Wall Street Takes a Breather in Thursday’s Premarket
Not surprisingly, Wall Street is heading lower in premarket action Thursday. Following two consecutive days of extremely strong gains, equities look to take a breather and a healthy consolidation ahead of some key economic figures. All eyes turn to the economy, with ADP and weekly jobless claims leading up to tomorrow’s jobs number. Futures on the Dow Jones Industrial Average fell 21 points, or 0.2%, to 13,311, while S&P 500 Index futures lost 3.5 points to 1,453.60. Nasdaq 100 futures shed 2 points, or 0.1%, to 2,736.75.
What a start to 2013! Wall Street advanced for the second straight day on Wednesday, soaring following the passage of a bipartisan deal in the House. The Dow Jones Industrial Average saw its biggest yearly open of all time, rising 308.41 points, or 2.4%, at 13,412.55 with all 30 blue chips climbing. The S&P 500 index climbed 36.23 points, or 2.5%, to 1,462.42, with telecommunications the best performing of its 10 major industry sectors, all of which advanced. The Nasdaq Composite added 92.75 points, or 3.1%, to 3,112.26.
ADP Employment Report: The new ADP national employment report can help improve the payroll forecast by providing information in advance of the employment report. By tracking the jobs data, investors can sense the degree of tightness in the labor market. The report is a good gauge of private sector employment heading into Friday’s report by the Labor Department. The current state of the economy starts and ends with job creation. Consumer spending, housing, wages, and so on are all functions of people having gainful employment. The consensus estimate is for 150,000 private sector jobs in the month of December, up from the 118,000 created in November. The range goes from 122,000 to 200,000.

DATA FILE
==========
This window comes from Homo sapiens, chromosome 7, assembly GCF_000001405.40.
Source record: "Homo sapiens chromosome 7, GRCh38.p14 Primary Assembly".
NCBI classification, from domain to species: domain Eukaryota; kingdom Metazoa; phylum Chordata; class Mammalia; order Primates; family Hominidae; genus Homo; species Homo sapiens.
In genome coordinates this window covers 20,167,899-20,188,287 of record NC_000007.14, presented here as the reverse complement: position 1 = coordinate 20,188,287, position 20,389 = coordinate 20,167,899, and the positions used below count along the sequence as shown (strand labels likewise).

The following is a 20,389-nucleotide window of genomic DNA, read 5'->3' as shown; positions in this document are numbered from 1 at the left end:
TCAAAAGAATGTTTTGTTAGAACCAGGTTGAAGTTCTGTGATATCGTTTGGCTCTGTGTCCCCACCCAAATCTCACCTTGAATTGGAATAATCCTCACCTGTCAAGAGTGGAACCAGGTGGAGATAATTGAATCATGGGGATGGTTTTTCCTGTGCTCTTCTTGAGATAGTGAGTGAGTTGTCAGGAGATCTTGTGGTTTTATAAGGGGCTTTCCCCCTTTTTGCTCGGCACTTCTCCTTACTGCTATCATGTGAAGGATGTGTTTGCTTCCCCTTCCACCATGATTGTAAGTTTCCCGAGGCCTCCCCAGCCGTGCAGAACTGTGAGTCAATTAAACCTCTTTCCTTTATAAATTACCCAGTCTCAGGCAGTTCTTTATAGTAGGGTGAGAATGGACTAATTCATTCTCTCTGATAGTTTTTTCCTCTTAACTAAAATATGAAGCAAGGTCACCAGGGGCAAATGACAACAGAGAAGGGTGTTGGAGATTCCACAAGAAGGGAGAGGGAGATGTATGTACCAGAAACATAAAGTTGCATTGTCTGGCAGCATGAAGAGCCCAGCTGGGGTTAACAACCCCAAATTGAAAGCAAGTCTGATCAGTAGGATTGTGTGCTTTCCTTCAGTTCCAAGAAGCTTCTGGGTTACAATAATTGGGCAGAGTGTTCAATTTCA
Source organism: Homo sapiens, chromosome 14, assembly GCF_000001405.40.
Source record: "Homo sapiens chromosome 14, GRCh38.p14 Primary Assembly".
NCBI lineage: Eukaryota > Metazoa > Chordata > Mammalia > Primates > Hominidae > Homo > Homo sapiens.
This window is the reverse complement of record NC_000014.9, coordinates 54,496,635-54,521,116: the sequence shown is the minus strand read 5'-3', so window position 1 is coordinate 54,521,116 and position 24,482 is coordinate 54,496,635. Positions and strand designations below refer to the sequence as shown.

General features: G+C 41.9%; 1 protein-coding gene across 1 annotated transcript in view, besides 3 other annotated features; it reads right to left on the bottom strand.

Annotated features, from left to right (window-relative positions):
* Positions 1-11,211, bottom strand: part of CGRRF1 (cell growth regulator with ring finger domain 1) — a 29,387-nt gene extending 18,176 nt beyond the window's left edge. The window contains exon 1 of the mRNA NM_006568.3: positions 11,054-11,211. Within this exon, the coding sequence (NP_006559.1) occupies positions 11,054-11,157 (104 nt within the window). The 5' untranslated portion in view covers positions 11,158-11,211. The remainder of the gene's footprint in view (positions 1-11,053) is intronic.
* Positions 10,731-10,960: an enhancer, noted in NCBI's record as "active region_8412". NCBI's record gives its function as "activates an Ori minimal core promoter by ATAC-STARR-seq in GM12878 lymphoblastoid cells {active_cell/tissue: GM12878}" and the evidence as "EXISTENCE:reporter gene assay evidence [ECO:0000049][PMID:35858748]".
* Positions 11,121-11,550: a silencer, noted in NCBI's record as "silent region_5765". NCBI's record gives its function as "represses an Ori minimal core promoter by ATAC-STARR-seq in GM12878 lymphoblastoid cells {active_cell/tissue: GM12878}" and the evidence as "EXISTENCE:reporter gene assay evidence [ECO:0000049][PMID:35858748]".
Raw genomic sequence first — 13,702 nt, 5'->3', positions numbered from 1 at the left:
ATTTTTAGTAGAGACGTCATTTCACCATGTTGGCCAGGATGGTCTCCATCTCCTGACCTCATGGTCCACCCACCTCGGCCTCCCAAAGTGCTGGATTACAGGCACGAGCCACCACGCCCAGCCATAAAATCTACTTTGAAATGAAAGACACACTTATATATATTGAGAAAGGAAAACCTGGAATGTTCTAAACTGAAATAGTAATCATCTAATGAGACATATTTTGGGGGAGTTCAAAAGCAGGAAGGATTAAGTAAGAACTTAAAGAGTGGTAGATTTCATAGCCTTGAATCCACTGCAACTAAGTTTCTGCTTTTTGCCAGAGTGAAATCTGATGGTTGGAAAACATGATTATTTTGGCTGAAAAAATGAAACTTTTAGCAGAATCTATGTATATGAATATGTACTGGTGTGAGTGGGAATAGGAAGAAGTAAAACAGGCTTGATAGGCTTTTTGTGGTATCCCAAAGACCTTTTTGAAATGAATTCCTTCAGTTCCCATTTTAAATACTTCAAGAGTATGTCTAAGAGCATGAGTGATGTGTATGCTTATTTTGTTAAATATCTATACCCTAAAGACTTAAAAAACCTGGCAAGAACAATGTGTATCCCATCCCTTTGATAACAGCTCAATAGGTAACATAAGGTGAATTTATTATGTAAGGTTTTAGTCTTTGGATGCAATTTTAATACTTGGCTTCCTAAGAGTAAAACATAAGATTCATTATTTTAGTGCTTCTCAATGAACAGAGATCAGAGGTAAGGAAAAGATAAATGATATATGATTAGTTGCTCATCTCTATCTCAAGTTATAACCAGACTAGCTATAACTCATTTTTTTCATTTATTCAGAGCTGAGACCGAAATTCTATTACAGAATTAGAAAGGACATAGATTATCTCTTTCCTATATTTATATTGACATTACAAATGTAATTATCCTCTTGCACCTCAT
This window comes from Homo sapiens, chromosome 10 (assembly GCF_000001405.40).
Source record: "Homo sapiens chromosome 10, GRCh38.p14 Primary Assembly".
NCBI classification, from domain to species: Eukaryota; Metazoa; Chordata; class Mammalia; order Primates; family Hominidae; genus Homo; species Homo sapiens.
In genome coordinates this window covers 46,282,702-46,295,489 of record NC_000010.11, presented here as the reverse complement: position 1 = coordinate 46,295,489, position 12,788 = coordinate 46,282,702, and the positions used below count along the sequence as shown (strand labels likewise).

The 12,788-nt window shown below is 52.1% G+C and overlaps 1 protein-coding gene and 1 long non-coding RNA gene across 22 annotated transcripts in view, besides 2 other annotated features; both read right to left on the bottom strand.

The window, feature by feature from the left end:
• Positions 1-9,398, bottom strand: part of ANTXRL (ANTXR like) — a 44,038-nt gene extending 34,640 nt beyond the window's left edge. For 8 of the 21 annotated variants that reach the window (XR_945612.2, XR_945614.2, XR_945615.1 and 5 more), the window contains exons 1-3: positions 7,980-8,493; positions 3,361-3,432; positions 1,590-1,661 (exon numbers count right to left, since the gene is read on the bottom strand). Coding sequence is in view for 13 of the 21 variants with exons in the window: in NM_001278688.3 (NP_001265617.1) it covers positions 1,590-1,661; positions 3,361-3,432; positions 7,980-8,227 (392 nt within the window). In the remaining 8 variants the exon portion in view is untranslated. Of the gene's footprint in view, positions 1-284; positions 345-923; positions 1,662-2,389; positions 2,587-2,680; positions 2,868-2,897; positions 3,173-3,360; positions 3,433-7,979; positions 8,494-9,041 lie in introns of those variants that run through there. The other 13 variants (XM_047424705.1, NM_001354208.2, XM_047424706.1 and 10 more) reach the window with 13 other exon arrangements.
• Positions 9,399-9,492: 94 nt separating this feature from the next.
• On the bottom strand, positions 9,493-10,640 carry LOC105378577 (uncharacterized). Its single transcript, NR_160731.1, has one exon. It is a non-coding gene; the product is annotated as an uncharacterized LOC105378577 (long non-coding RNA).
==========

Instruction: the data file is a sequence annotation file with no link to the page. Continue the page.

Jobless Claims: New unemployment claims for the week of December 29th, to show the number of individuals who filed for unemployment insurance for the first time. The fewer people filing for unemployment benefits, the more have jobs, the more income in the consumer’s pocket, as well as a forecast on the strength of the economy. The consensus is for an increase to 363,000 for first time jobless claims after posting 350K the week prior. The consensus range goes from 335K to 380K. They always overestimate the number prior to the holiday week and underestimate the result the following week.
FOMC Minutes: Gives a more in depth look at the thinking of the Fed at the last Federal Open Market Committee meeting in September, where the fed left its target rates unchanged and initiated the latest round of bond buying. Market sentiment is still high on additional liquidity and sustained low rates as needed to aid the recovery. Bernanke can move markets like no other, and the last thing markets want is to feel under pressure from monetary policy following the disfunction of fiscal policy makers.